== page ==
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» 06.05.2011 - Gabon opposition chief faces treason case
» 28.01.2011 - Gabon copycat revolution fails
» 17.03.2010 - Gabon opposition warns of coup
» 15.03.2010 - Gabon's Ali Bongo now also party chief
» 26.11.2009 - Gabon resumes census of civil servant to root out corruption
» 29.10.2009 - Embezzlement case against Africa trio overturned
» 27.10.2009 - Gabon rejects nearly 300 migrants
» 20.10.2009 - Gabon recalls Central Bank Governor

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Politics | Society

Gabon President fighting for his life

afrol News, 21 May - President Omar Bongo of Gabon (73) is fighting for his life in a hospital outside Barcelona, Spain. Spanish authorities confirm President Bongo, Africa's longest-serving ruler, "is very ill".

Spanish Foreign Minister Miguel Angel Moratinos today confirmed that the Gabonese leader had been admitted to the Quirón clinic outside Barcelona after becoming seriously ill. "He is very ill," Mr Moratinos told the media today.

He further confirmed, for the first time, that President Bongo had been at the Barcelona hospital for over two weeks. Neither Spanish nor Gabonese authorities had wanted to comment on this earlier, and the press in Spain interpreted today's statement as a signal that Mr Bongo may now be terminally ill. Also the Quirón clinic so far has denied any comment on Mr Bongo's admission and health situation.

The 73-year-old has held on to power in Gabon with an authoritarian hand since 1967 and is now Africa's longest-serving head of state. Fuelling his state and personal economy with a large oil production, Mr Bongo has been reluctant to enter any real democratisation process in Gabon, though allowing for manipulated elections since the 1990s.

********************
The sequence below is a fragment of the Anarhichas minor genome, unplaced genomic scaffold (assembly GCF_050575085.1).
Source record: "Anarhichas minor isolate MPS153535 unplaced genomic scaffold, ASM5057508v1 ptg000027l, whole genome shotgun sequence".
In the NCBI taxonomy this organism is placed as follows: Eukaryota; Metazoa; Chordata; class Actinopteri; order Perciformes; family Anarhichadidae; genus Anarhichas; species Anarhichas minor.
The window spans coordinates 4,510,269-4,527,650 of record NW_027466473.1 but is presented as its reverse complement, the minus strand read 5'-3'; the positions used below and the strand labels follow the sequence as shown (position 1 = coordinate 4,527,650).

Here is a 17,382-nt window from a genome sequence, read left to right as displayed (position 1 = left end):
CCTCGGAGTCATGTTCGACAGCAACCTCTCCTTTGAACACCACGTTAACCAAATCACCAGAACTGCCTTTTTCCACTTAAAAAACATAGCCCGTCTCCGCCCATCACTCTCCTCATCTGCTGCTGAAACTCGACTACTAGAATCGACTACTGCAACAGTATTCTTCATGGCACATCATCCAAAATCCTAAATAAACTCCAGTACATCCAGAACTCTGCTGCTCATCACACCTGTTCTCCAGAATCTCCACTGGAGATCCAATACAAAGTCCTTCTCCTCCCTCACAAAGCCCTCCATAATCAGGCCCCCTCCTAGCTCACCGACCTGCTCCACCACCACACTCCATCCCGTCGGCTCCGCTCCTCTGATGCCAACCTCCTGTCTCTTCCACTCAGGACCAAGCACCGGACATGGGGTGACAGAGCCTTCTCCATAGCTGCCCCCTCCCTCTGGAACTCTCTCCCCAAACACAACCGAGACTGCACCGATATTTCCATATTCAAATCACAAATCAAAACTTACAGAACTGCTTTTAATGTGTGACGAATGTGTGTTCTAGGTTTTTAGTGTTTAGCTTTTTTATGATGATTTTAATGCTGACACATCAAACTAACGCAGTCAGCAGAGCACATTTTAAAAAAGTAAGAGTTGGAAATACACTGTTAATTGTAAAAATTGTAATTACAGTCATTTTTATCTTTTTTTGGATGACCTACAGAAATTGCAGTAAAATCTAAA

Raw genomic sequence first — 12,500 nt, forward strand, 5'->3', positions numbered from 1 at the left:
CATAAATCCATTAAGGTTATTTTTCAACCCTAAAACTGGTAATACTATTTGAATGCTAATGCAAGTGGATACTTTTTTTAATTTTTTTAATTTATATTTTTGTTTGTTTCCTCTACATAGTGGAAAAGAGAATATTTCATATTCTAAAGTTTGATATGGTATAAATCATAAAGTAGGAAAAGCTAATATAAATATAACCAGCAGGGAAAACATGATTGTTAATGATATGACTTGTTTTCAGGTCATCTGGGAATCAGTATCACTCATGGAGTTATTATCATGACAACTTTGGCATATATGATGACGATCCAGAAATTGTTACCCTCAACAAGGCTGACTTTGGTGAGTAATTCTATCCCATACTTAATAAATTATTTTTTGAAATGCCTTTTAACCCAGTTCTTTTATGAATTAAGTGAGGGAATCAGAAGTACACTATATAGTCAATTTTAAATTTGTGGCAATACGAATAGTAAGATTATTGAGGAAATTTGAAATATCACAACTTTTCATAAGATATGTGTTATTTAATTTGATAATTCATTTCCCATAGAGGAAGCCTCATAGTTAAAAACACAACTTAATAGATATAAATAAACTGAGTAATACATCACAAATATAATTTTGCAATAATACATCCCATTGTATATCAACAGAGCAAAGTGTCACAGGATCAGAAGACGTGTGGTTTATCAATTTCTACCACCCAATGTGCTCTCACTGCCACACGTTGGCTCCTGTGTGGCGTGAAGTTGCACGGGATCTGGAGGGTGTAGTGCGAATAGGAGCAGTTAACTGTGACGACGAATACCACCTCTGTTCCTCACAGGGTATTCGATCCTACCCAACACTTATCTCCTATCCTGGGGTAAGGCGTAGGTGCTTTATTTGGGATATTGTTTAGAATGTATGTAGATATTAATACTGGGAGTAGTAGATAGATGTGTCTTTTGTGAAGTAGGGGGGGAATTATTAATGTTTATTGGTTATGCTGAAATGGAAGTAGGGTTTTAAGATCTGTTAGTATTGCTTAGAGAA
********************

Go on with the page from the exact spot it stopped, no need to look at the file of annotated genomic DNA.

In Gabon, the strongly government controlled press has not been able to report on the President's serious illness. The only indication on Mr Bongo's retirement from power came on 6 May, when government announced that Mr Bongo would be "momentarily suspending his activities," referring to a non-defied mourning period after his wife had died in a Rabat hospital on 14 March.

While both the Spanish Foreign Minister and the Barcelona clinic today confirmed Mr Bongo's illness, government sources in the Gabonese capital Libreville still maintain the President is in good health and only observing his mourning period. The Gabonese government maintained the Spanish reports were "false".

Since Mr Bongo suspended his activities earlier this month, Vice President Didjob Divungi Di Ndinge has been heading cabinet meetings in Libreville. Mr Ndinge however has not wanted to assume the title "Acting President" so far.

In the case of President Bongo's death, the Gabonese constitution foresees that the Head of Senate assumes powers as Acting President for a duration of maximum 90 days, which are to be used to organise elections. The Gabonese Senate is currently headed by Rose Francine Rogombe. Ms Rogombe, if allowed to take on transition powers, would be constitutionally banned from running as presidential candidate.

With a strongly polarised society, an oppressed opposition and decades of hierarchic structures basing all powers on personal ties to President Bongo, it is feared that the leader's death could lead to political instability in the Central African country, not ruling out the possibility of a military takeover.

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